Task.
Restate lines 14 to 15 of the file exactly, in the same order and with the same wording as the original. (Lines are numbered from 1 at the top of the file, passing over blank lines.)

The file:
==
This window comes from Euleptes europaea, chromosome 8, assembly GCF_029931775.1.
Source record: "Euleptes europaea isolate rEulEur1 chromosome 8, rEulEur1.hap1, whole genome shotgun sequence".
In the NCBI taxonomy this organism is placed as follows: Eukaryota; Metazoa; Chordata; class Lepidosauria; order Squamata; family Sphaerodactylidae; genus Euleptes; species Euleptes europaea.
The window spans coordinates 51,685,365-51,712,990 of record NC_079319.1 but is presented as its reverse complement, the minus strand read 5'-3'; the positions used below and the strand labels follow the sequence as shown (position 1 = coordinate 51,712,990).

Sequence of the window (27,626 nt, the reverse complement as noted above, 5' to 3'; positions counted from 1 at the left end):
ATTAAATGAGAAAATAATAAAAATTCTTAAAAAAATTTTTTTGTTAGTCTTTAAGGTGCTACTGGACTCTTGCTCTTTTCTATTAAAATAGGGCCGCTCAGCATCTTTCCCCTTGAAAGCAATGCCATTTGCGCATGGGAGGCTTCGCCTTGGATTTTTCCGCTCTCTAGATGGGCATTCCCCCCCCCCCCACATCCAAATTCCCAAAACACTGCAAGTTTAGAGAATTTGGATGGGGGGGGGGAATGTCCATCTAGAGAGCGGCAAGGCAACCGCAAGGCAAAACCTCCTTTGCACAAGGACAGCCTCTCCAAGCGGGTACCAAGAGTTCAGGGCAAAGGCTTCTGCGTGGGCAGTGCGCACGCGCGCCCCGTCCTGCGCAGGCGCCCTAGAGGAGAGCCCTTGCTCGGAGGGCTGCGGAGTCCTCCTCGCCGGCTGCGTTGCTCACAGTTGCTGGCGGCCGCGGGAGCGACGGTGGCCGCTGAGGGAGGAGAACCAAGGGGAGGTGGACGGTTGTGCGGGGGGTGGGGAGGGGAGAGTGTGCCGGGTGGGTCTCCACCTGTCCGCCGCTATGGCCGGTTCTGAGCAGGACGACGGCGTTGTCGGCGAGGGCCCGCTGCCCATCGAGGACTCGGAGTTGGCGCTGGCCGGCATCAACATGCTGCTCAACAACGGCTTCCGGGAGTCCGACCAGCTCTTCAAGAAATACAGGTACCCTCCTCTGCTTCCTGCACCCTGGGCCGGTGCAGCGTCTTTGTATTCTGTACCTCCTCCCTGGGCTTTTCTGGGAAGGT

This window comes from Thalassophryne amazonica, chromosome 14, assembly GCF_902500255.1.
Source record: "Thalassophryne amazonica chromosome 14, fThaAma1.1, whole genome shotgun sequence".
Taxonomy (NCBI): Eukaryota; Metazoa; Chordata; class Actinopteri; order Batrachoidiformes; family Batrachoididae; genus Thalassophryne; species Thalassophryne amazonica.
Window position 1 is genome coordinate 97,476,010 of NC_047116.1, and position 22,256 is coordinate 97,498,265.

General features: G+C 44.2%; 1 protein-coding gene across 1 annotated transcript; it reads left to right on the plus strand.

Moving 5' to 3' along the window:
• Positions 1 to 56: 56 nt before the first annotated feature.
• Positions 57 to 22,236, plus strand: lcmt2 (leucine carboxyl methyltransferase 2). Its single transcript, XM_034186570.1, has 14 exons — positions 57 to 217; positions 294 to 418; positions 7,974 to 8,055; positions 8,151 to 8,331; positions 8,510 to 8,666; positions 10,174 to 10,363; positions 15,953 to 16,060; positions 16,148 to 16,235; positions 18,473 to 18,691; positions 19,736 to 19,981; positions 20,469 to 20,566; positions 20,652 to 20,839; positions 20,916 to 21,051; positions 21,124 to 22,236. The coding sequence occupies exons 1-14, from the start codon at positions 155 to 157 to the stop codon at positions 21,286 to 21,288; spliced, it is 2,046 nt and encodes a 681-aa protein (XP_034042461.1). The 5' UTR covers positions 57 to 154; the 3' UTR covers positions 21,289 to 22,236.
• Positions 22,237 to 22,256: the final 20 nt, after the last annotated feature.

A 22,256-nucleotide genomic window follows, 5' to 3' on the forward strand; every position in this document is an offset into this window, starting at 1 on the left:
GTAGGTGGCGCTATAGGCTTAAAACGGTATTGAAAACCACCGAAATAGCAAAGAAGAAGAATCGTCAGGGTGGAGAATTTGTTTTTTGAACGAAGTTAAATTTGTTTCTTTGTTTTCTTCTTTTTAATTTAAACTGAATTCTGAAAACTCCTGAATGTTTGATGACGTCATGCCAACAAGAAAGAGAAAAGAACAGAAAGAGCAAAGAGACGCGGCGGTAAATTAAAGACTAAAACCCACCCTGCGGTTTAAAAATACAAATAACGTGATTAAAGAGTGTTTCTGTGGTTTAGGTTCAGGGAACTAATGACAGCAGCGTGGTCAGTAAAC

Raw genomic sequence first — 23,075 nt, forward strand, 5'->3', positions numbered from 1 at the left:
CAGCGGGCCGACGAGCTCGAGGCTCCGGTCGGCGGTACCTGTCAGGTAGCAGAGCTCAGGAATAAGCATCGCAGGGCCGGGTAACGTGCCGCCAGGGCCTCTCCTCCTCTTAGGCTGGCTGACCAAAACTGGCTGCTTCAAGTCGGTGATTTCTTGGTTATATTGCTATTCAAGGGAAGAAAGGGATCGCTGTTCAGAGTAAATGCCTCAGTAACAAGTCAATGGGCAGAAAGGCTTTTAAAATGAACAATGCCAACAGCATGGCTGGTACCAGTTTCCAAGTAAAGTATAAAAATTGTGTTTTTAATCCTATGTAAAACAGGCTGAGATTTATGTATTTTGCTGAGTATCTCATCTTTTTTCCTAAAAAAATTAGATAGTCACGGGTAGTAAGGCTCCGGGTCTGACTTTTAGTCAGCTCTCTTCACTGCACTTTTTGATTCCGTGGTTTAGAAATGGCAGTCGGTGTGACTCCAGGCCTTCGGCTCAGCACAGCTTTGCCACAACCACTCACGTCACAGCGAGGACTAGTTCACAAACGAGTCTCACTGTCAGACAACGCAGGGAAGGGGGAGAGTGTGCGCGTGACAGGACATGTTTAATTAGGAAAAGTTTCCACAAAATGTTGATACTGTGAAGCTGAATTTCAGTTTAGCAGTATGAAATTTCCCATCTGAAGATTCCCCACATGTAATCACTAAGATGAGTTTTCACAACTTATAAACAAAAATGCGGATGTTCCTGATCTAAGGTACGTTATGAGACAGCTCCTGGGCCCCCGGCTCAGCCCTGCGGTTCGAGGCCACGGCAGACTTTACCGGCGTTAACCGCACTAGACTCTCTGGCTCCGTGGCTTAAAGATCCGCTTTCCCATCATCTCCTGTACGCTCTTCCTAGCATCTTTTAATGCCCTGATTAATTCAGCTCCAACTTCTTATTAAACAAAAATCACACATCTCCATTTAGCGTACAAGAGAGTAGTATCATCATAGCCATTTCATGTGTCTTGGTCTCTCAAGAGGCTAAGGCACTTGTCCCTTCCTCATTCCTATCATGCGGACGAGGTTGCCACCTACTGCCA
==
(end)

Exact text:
• Positions 57 to 22,236, plus strand: lcmt2 (leucine carboxyl methyltransferase 2). Its single transcript, XM_034186570.1, has 14 exons — positions 57 to 217; positions 294 to 418; positions 7,974 to 8,055; positions 8,151 to 8,331; positions 8,510 to 8,666; positions 10,174 to 10,363; positions 15,953 to 16,060; positions 16,148 to 16,235; positions 18,473 to 18,691; positions 19,736 to 19,981; positions 20,469 to 20,566; positions 20,652 to 20,839; positions 20,916 to 21,051; positions 21,124 to 22,236. The coding sequence occupies exons 1-14, from the start codon at positions 155 to 157 to the stop codon at positions 21,286 to 21,288; spliced, it is 2,046 nt and encodes a 681-aa protein (XP_034042461.1). The 5' UTR covers positions 57 to 154; the 3' UTR covers positions 21,289 to 22,236.
• Positions 22,237 to 22,256: the final 20 nt, after the last annotated feature.